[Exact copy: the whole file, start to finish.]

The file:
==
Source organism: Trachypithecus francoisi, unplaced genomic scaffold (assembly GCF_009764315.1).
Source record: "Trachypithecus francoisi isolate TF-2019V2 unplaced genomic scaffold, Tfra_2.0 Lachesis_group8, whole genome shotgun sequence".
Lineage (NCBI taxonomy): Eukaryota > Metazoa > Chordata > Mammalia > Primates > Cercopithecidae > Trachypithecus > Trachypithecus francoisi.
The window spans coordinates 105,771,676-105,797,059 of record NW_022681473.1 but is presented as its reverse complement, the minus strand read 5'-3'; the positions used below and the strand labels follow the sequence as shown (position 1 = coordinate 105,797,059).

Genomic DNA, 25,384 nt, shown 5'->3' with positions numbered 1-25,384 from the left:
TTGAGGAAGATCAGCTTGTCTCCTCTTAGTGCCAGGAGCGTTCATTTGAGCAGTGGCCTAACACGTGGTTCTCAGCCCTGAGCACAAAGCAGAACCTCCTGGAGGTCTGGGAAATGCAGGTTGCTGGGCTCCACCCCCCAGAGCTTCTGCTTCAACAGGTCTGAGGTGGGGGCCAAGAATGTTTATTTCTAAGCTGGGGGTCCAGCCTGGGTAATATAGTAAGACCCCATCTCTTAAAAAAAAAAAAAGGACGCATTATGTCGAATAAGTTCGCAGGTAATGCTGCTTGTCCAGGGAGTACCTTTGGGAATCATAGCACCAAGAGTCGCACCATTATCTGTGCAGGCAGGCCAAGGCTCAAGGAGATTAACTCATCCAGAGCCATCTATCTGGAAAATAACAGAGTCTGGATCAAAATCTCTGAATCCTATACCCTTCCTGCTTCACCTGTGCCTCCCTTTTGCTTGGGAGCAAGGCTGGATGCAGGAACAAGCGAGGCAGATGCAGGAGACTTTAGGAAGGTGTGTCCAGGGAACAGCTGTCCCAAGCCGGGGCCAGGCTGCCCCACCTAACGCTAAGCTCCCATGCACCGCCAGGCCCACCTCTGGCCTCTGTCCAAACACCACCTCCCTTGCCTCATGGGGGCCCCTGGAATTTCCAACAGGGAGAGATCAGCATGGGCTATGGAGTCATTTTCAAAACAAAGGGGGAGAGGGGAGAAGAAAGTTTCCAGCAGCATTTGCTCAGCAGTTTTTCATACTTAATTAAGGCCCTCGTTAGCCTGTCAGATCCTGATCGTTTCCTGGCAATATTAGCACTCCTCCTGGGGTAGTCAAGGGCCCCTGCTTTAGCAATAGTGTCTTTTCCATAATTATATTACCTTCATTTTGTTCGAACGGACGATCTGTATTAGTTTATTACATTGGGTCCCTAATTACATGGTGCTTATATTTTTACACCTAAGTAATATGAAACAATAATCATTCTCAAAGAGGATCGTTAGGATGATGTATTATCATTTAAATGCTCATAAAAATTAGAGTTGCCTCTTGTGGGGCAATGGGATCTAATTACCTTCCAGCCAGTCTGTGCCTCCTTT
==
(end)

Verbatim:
Source organism: Trachypithecus francoisi, unplaced genomic scaffold (assembly GCF_009764315.1).
Source record: "Trachypithecus francoisi isolate TF-2019V2 unplaced genomic scaffold, Tfra_2.0 Lachesis_group8, whole genome shotgun sequence".
Lineage (NCBI taxonomy): Eukaryota > Metazoa > Chordata > Mammalia > Primates > Cercopithecidae > Trachypithecus > Trachypithecus francoisi.
The window spans coordinates 105,771,676-105,797,059 of record NW_022681473.1 but is presented as its reverse complement, the minus strand read 5'-3'; the positions used below and the strand labels follow the sequence as shown (position 1 = coordinate 105,797,059).

Genomic DNA, 25,384 nt, shown 5'->3' with positions numbered 1-25,384 from the left:
TTGAGGAAGATCAGCTTGTCTCCTCTTAGTGCCAGGAGCGTTCATTTGAGCAGTGGCCTAACACGTGGTTCTCAGCCCTGAGCACAAAGCAGAACCTCCTGGAGGTCTGGGAAATGCAGGTTGCTGGGCTCCACCCCCCAGAGCTTCTGCTTCAACAGGTCTGAGGTGGGGGCCAAGAATGTTTATTTCTAAGCTGGGGGTCCAGCCTGGGTAATATAGTAAGACCCCATCTCTTAAAAAAAAAAAAAGGACGCATTATGTCGAATAAGTTCGCAGGTAATGCTGCTTGTCCAGGGAGTACCTTTGGGAATCATAGCACCAAGAGTCGCACCATTATCTGTGCAGGCAGGCCAAGGCTCAAGGAGATTAACTCATCCAGAGCCATCTATCTGGAAAATAACAGAGTCTGGATCAAAATCTCTGAATCCTATACCCTTCCTGCTTCACCTGTGCCTCCCTTTTGCTTGGGAGCAAGGCTGGATGCAGGAACAAGCGAGGCAGATGCAGGAGACTTTAGGAAGGTGTGTCCAGGGAACAGCTGTCCCAAGCCGGGGCCAGGCTGCCCCACCTAACGCTAAGCTCCCATGCACCGCCAGGCCCACCTCTGGCCTCTGTCCAAACACCACCTCCCTTGCCTCATGGGGGCCCCTGGAATTTCCAACAGGGAGAGATCAGCATGGGCTATGGAGTCATTTTCAAAACAAAGGGGGAGAGGGGAGAAGAAAGTTTCCAGCAGCATTTGCTCAGCAGTTTTTCATACTTAATTAAGGCCCTCGTTAGCCTGTCAGATCCTGATCGTTTCCTGGCAATATTAGCACTCCTCCTGGGGTAGTCAAGGGCCCCTGCTTTAGCAATAGTGTCTTTTCCATAATTATATTACCTTCATTTTGTTCGAACGGACGATCTGTATTAGTTTATTACATTGGGTCCCTAATTACATGGTGCTTATATTTTTACACCTAAGTAATATGAAACAATAATCATTCTCAAAGAGGATCGTTAGGATGATGTATTATCATTTAAATGCTCATAAAAATTAGAGTTGCCTCTTGTGGGGCAATGGGATCTAATTACCTTCCAGCCAGTCTGTGCCTCCTTT